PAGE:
Daily life for three

My husband is a farmer and I am a school counselor. Until a year ago, we didn’t live on the farm, so he was gone for long hours every day. Typically, I would be a single parent for most of the growing season, from April to late November.

Since we moved to the farm, things are easier. I have to be at work right after 7 a.m., so I get up between 5 and 5:30 p.m. every morning to do a few things before I wake the kids up. I try to do at least one load of laundry every day. With three children and a farming husband, we spend a lot of time outdoors, so it seems like the laundry is always up to my eyes!

Now that the girls are 7 and 9, they can help with the housework, so it’s not just me doing everything. One thing I have found is that with two working parents, weekends can be rushed to fill up with remedial chores instead of having fun, and lead to frustration very quickly. So I set a deadline for household chores. We’ve also set aside some family time, like Friday night movie nights, which my kids look forward to.

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Parental partners

My husband and I make a good parenting team. We’re both pretty laid back and laid back people who go with the flow. Generally, if I am stressed, he is calm and vice versa. We work well together.

Being on the same page about how you are a parent makes things a lot easier as it can be very stressful. There’s always something going on. Someone is always screaming, for a good or a bad reason. And if one partner carries most of the load, it could easily play into the demise of a relationship.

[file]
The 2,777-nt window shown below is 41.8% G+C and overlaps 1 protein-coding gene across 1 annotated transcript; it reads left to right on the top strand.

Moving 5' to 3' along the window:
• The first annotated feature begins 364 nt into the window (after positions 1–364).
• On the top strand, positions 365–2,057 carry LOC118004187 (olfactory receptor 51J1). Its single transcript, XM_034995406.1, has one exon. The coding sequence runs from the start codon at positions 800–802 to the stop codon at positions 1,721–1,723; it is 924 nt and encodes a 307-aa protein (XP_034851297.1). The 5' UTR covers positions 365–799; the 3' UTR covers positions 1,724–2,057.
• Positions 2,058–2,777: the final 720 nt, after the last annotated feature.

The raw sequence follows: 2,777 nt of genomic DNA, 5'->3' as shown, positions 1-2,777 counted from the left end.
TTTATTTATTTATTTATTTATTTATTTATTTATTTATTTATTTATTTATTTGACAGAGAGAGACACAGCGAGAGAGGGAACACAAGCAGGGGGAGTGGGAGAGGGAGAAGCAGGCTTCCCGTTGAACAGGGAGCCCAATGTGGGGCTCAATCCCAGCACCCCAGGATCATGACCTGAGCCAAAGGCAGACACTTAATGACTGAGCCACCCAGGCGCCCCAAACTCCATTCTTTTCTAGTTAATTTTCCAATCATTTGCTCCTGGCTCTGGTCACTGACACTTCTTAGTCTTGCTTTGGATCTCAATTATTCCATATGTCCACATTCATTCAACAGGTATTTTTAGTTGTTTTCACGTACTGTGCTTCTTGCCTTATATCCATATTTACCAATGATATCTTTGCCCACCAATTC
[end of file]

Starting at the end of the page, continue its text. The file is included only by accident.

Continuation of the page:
At the beginning of our parenthood, my husband and I entered into a “contract of intimacy”. We reserve two specific nights per week as time together. Plus, it takes over on Saturday mornings and gives me time to write or browse a store or do whatever I want. It seemed really silly to make a contract out of this at first, but cutting that intentional time off was a lifeline, both to our marriage and to our sanity.

How we raise our children

We are a multiracial and multicultural family. My husband was born and lived all his life in the South. I was raised by Jamaican parents in Sumter, SC. Our kids love the chicken curry which was the comfort food of my youth and also some good macaroni and southern cornbread.

I grew up on a military base, where most parents were quick to discipline, saying, “What’s the matter? Go fix it ”, and that was it. But my counseling experience taught me a different approach. I try to teach my children words to explain their problems and to have problem-solving language. Instead of feeling frustrated with them, I can say, “OK, dig into your toolbox. What have you learned that can help solve this problem? “

I always want my kids to feel comfortable talking to me, even if they’re wrong. I want them to know that I hear them and that I know them. For example, my eldest is very motivated. So I remind him that it’s okay to make mistakes, but it’s harder to bounce back when you haven’t been honest. My middle daughter is usually quite open and transparent, but she’s stubborn because it’s a long day. So if there is something I want her to do, I congratulate her first. I said, “I think this food would taste so much better if you helped me in the kitchen.” And his eyes light up.

It is very important to know how your children learn and how they want to give and receive love. Not only does it help you become a parent, but it helps you have a better relationship, which ultimately is the ultimate goal.

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Sources

SOURCE:

Diedre Anthony, parent, Statesboro, GA.